There are many ways to avoid wage garnishment. If you can make the minimum payments on your credit cards every month, for example, you might not make much progress on your debt but your account will remain in good standing. If you are unable to make those minimum payments, you can contact your credit card issuer and request to be considered for a hardship program.

Here’s what you need to know about wage garnishment, including how to avoid it, how to protect yourself and whether your government stimulus check can be garnished to pay for old debts.

What is wage garnishment?

Wage garnishment is one of the final steps in the debt collection process. If you cannot pay your debts, your creditor will begin the debt collection process by sending you reminders about missed payments. You might also get charged late fees or see your interest rate increase—and if you continue to miss payments, your credit score is likely to drop.

If your debt continues to go unpaid, your creditor will send your debt to a collections agency. Debt collectors have a limited amount of time in which to collect on an old debt, so they’ll begin by calling you (often repeatedly) and may decide to sue you for non-payment. If the lawsuit proceeds and the court rules in the debt collector’s favor, your wages can be garnished in order to ensure the debts get paid.

With wage garnishment, a certain amount of every paycheck goes directly to the debt collector until your debt is paid in full. Your employer’s payroll department will have to deduct the money from your paycheck, which means your employer will be aware that you haven’t paid off your debts. According to the Consumer Credit Protection Act, your employer cannot fire you if your wages are being garnished for a single debt—but that protection disappears if your wages are being garnished for multiple debts.

Can my wages be garnished for credit card debts?

Yes, your wages can be garnished over an unpaid credit card debt—especially if the debt ends up going to collections. Although many people associate wage garnishment with unpaid child support, defaulted student loans or back taxes, courts can also order your wages to be garnished over an outstanding credit card debt. Wages can even be garnished over a joint credit card debt, such as a credit card shared with a partner or spouse.

What are the wage garnishment limitations?

Federal law limits the amount of money that can be garnished from each paycheck. For ordinary garnishments, creditors may not take more than either 25 percent of your income (after taxes and qualifying deductions have been removed) or the amount by which your income is greater than 30 times the federal minimum wage (currently $7.25/hr), whichever is lower. In some cases, your wages may be too low to be legally garnished.

“… if the pay period is weekly and disposable earnings are $217.50 ($7.25 × 30) or less, there can be no garnishment. If disposable earnings are more than $217.50 but less than $290 ($7.25 × 40), the amount above $217.50 can be garnished. If disposable earnings are $290 or more, a maximum of 25 percent can be garnished. When pay periods cover more than one week, multiples of the weekly restrictions must be used to calculate the maximum amounts that may be garnished,” as stated on the U.S. Department of Labor’s website.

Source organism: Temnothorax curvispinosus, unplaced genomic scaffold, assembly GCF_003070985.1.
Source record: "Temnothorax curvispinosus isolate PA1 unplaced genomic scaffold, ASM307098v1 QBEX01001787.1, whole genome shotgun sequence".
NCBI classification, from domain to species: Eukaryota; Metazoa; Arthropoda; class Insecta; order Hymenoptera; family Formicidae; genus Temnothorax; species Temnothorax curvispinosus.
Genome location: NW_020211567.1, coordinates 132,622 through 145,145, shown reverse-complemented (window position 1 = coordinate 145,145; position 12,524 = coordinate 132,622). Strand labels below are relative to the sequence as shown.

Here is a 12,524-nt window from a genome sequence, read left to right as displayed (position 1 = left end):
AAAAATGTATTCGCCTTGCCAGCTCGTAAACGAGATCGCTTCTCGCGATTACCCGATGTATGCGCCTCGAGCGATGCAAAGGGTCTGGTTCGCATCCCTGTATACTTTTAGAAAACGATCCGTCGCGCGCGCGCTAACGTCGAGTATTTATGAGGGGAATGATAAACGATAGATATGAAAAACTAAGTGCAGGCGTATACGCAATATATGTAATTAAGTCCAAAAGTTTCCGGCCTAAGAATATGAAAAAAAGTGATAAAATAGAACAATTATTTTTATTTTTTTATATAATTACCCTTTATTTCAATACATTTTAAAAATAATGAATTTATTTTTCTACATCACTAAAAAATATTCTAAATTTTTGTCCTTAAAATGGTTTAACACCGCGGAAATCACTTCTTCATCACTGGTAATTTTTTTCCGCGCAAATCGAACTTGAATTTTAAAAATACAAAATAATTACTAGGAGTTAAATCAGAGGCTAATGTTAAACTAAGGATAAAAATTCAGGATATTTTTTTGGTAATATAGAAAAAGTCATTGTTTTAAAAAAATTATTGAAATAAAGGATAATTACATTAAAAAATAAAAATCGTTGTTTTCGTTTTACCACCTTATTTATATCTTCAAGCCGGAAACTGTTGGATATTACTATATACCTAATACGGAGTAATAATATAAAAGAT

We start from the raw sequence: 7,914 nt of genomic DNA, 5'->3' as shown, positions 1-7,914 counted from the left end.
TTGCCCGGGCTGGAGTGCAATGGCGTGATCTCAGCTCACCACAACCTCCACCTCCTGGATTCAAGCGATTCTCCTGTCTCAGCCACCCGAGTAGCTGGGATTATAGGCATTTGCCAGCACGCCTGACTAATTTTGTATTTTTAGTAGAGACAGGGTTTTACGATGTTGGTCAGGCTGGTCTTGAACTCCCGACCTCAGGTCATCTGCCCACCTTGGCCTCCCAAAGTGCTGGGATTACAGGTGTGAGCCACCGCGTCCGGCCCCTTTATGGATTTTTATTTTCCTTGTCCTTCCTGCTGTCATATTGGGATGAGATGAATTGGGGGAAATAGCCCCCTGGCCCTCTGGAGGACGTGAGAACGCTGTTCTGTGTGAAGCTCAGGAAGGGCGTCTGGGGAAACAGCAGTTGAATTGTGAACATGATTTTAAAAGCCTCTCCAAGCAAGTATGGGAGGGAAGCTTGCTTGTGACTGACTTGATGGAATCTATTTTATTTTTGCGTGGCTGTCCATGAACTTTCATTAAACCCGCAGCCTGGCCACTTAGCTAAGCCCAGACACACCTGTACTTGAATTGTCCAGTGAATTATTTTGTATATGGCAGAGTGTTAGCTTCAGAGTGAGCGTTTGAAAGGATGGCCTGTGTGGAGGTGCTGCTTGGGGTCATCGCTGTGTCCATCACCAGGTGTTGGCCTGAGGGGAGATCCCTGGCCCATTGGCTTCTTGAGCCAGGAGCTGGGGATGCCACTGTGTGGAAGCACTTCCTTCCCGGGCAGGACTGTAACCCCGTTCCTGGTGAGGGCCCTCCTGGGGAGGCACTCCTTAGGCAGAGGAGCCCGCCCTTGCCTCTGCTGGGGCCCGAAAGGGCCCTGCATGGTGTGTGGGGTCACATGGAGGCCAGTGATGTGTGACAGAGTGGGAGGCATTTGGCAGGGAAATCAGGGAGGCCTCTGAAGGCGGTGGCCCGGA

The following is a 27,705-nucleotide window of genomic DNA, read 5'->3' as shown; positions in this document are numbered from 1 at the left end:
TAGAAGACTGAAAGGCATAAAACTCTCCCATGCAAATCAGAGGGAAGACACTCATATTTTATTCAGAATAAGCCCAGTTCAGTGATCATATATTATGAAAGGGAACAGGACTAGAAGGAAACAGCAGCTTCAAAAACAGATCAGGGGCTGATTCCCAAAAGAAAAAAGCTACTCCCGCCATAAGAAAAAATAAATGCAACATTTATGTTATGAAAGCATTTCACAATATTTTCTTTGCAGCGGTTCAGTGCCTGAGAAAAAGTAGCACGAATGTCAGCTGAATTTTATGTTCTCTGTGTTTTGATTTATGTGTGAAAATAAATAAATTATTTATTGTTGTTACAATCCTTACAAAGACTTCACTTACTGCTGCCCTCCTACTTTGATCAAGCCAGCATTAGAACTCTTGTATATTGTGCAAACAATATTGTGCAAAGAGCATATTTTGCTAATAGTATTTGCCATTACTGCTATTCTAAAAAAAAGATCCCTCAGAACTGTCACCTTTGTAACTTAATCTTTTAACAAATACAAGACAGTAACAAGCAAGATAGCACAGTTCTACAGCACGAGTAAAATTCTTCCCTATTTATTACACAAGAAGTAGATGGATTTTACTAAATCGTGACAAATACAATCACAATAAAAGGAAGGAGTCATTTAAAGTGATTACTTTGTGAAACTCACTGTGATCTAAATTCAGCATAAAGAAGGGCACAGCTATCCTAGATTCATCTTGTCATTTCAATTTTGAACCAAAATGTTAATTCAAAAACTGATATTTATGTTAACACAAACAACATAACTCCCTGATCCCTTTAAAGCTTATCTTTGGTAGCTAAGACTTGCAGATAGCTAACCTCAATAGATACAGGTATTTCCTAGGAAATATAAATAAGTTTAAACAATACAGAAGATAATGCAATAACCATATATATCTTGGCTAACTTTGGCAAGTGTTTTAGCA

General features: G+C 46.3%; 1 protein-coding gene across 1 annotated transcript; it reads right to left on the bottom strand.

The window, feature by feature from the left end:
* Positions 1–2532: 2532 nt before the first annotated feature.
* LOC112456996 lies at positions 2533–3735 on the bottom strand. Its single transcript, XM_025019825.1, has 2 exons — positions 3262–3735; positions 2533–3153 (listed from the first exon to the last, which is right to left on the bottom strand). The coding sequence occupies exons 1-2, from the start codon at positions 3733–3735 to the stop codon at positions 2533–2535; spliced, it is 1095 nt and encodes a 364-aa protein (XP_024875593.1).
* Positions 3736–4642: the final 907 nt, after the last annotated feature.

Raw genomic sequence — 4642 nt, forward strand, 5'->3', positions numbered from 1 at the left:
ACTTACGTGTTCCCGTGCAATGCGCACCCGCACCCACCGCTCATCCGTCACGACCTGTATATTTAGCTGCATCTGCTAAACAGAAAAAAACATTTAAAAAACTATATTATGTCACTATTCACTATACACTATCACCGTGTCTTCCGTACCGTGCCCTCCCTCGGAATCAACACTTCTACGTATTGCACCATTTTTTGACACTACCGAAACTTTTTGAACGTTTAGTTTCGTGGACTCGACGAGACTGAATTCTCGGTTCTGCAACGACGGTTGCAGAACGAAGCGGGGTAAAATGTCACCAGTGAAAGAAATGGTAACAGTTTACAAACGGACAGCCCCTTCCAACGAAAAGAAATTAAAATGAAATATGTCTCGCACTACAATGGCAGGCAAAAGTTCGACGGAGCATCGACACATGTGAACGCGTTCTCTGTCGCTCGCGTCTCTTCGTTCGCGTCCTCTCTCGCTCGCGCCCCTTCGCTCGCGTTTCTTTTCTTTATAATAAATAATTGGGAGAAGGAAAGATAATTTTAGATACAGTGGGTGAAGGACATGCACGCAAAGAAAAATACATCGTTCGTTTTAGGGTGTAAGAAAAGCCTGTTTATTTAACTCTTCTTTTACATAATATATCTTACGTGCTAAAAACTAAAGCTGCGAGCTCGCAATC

Some states have wage garnishment limitations that are even more strict than the federal limits, meaning that creditors are allowed to garnish even less of each paycheck. You can review wage garnishment limitations in your state.

If you file for bankruptcy, creditors and debt collectors may not garnish your wages—though you may have to notify your creditors, your employer and the legal system.

How to protect yourself from wage garnishment

If your credit card debt has already been sent to collections, there are steps you can take to protect yourself from wage garnishment. First, get in touch with the debt collections company to discuss debt forgiveness options. The collections agency might reduce your total debt if you’re able to make a lump sum payment on the remaining balance, for example.

If your debt is at the point where collections agencies are sending you notices about a potential lawsuit, do not ignore these notices or letters. Contact the debt collections company as soon as you get your first notice to see if you can work out an agreement instead of going to court.

If you end up getting sued over old debt, don’t ignore the summons. If you fail to appear in court, your debt collector will automatically win the suit. So show up, dress professionally and be prepared to defend yourself. Remember that each state has a statute of limitations on debt, and your debt collector may be suing you over a debt that they no longer have the right to collect. You may even want to talk to a lawyer about your rights and options; lawyers aren’t free, but they can be more affordable than a wage garnishment.

What to do if you can’t pay your credit card bills

If you’re unable to pay your credit card bills, your first step should be to contact your credit card issuer and see if you can negotiate a lower monthly payment or a lower interest rate. You might also want to ask about credit card forbearance options, which allow you to put off making payments for a few months without any damage to your credit score.

If you need additional help, consider contacting a reputable nonprofit credit counseling service. These organizations work with you to make a financial plan that allows you to keep up with your debt payments, and they can also provide insight into debt relief options like debt consolidation.

To learn more about how to manage and pay off credit card debt, visit Bankrate’s credit card debt resource site.